August 2007 Briefing - HIV & AIDS
Here are what the editors at HealthDay consider to be the most important developments in HIV & AIDS for August 2007. This roundup includes the latest research news from journal articles, as well as the FDA approvals and regulatory changes that are the most likely to affect clinical practice.
Repeat HIV Testing Improves Detection During Pregnancy
MONDAY, Aug. 27 (HealthDay News) -- Repeat testing for HIV during pregnancy increases opportunities for use of antiretroviral prophylaxis, particularly in high-prevalence areas in which women may seroconvert after an initial HIV-negative test, according to a report in the August issue of the American Journal of Obstetrics & Gynecology.
Central Nervous System HIV Triggers Early B-Cell Response
FRIDAY, Aug. 24 (HealthDay News) -- HIV infection of the central nervous system triggers a strong B-cell response, with the viral load correlating with the level of plasmablasts found in the cerebrospinal fluid, according to a study published online Aug. 15 in the Annals of Neurology.
Eye Cancer Risk Elevated in Kidney-Transplant Patients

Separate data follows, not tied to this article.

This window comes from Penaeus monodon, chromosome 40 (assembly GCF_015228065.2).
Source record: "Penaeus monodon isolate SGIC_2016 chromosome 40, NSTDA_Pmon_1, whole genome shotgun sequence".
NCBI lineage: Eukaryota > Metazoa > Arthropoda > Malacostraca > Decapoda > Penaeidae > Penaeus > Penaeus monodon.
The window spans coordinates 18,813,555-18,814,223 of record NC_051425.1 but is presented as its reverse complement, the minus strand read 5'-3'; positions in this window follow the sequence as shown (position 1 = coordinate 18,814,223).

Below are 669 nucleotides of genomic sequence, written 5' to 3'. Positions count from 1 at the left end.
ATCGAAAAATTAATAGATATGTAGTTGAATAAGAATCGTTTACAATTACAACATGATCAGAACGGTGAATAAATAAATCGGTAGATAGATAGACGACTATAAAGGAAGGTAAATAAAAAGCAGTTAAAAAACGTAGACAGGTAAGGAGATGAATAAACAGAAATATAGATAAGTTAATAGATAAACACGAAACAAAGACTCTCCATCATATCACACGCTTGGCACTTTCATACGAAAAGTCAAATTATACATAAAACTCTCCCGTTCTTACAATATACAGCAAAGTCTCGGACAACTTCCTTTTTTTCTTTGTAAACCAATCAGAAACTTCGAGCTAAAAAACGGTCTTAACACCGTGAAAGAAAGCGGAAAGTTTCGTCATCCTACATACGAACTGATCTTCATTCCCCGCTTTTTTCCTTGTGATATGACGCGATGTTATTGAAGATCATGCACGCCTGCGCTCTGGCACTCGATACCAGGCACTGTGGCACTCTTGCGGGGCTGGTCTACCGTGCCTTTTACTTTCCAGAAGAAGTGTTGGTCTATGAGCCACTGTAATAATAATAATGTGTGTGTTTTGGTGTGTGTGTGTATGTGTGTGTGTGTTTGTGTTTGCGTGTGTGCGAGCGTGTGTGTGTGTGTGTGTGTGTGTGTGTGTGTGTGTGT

THURSDAY, Aug. 16 (HealthDay News) -- Kidney-transplant patients have an increased risk of ocular squamous cell carcinoma, according to the results of a study published online Aug. 14 in the Journal of the National Cancer Institute. Because HIV patients also have an increased risk, the finding suggests that this malignancy is an immune deficiency-associated cancer.
FDA Approves Two HIV Drugs for Sale Outside the U.S.
TUESDAY, Aug. 14 (HealthDay News) -- Two medications targeting HIV infection, one of them for children, have gained tentative approval by the U.S. Food and Drug Administration for sale outside the United States.
HIV+ Women Have Higher Mortality Risk with Caesarean
THURSDAY, Aug. 9 (HealthDay News) -- HIV-infected women who undergo a Caesarean section are at higher risk of complications and have a higher risk of death than women without HIV, according to a report in the August issue of Obstetrics & Gynecology.
FDA Approves HIV Drug That Blocks CCR5 Receptor
TUESDAY, Aug. 7 (HealthDay News) -- The U.S. Food and Drug Administration has granted approval to Pfizer, Inc. to market the antiretroviral drug maraviroc, which will be sold under the trade name Selzentry. The drug is the first of a new class of drugs that combat the virus by blocking the CCR5 co-receptor on T cells.
U.S. Abstinence Programs Ineffective for HIV Prevention
FRIDAY, Aug. 3 (HealthDay News) -- Abstinence-only programs in the United States have no effect on the risk of HIV infection based on self-reported sexual behavior, according to a systematic review of 13 trials published online Aug. 3 in BMJ.